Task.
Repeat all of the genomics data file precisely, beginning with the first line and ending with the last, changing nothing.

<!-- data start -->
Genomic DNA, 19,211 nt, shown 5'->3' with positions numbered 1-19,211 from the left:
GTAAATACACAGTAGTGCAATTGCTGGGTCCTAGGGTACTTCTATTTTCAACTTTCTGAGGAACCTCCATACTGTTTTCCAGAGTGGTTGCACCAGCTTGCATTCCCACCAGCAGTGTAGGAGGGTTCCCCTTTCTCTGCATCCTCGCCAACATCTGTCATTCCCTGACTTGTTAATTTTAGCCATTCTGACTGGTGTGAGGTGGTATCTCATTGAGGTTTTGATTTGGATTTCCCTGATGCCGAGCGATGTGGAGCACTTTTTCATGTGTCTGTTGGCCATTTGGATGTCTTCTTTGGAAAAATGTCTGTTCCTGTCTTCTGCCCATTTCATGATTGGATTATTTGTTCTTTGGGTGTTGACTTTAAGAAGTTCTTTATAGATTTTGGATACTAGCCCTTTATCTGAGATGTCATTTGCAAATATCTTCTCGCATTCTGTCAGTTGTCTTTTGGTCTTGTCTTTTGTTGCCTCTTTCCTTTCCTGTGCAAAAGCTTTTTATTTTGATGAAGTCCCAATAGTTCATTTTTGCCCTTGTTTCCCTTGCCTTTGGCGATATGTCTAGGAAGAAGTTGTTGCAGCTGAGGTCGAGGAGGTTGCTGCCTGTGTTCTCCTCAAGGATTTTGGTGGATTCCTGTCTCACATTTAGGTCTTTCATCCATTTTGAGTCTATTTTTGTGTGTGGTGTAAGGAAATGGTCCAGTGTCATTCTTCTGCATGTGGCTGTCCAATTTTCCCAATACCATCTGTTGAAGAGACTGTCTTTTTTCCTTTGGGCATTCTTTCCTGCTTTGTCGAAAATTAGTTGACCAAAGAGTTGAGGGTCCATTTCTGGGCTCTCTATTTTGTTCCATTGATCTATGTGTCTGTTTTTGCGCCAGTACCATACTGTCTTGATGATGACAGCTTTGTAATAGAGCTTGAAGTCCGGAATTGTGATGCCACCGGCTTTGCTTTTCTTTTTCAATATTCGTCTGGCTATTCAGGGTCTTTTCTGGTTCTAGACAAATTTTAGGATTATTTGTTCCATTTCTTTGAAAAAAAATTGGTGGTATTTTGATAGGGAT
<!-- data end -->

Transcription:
Genomic DNA, 19,211 nt, shown 5'->3' with positions numbered 1-19,211 from the left:
GTAAATACACAGTAGTGCAATTGCTGGGTCCTAGGGTACTTCTATTTTCAACTTTCTGAGGAACCTCCATACTGTTTTCCAGAGTGGTTGCACCAGCTTGCATTCCCACCAGCAGTGTAGGAGGGTTCCCCTTTCTCTGCATCCTCGCCAACATCTGTCATTCCCTGACTTGTTAATTTTAGCCATTCTGACTGGTGTGAGGTGGTATCTCATTGAGGTTTTGATTTGGATTTCCCTGATGCCGAGCGATGTGGAGCACTTTTTCATGTGTCTGTTGGCCATTTGGATGTCTTCTTTGGAAAAATGTCTGTTCCTGTCTTCTGCCCATTTCATGATTGGATTATTTGTTCTTTGGGTGTTGACTTTAAGAAGTTCTTTATAGATTTTGGATACTAGCCCTTTATCTGAGATGTCATTTGCAAATATCTTCTCGCATTCTGTCAGTTGTCTTTTGGTCTTGTCTTTTGTTGCCTCTTTCCTTTCCTGTGCAAAAGCTTTTTATTTTGATGAAGTCCCAATAGTTCATTTTTGCCCTTGTTTCCCTTGCCTTTGGCGATATGTCTAGGAAGAAGTTGTTGCAGCTGAGGTCGAGGAGGTTGCTGCCTGTGTTCTCCTCAAGGATTTTGGTGGATTCCTGTCTCACATTTAGGTCTTTCATCCATTTTGAGTCTATTTTTGTGTGTGGTGTAAGGAAATGGTCCAGTGTCATTCTTCTGCATGTGGCTGTCCAATTTTCCCAATACCATCTGTTGAAGAGACTGTCTTTTTTCCTTTGGGCATTCTTTCCTGCTTTGTCGAAAATTAGTTGACCAAAGAGTTGAGGGTCCATTTCTGGGCTCTCTATTTTGTTCCATTGATCTATGTGTCTGTTTTTGCGCCAGTACCATACTGTCTTGATGATGACAGCTTTGTAATAGAGCTTGAAGTCCGGAATTGTGATGCCACCGGCTTTGCTTTTCTTTTTCAATATTCGTCTGGCTATTCAGGGTCTTTTCTGGTTCTAGACAAATTTTAGGATTATTTGTTCCATTTCTTTGAAAAAAAATTGGTGGTATTTTGATAGGGAT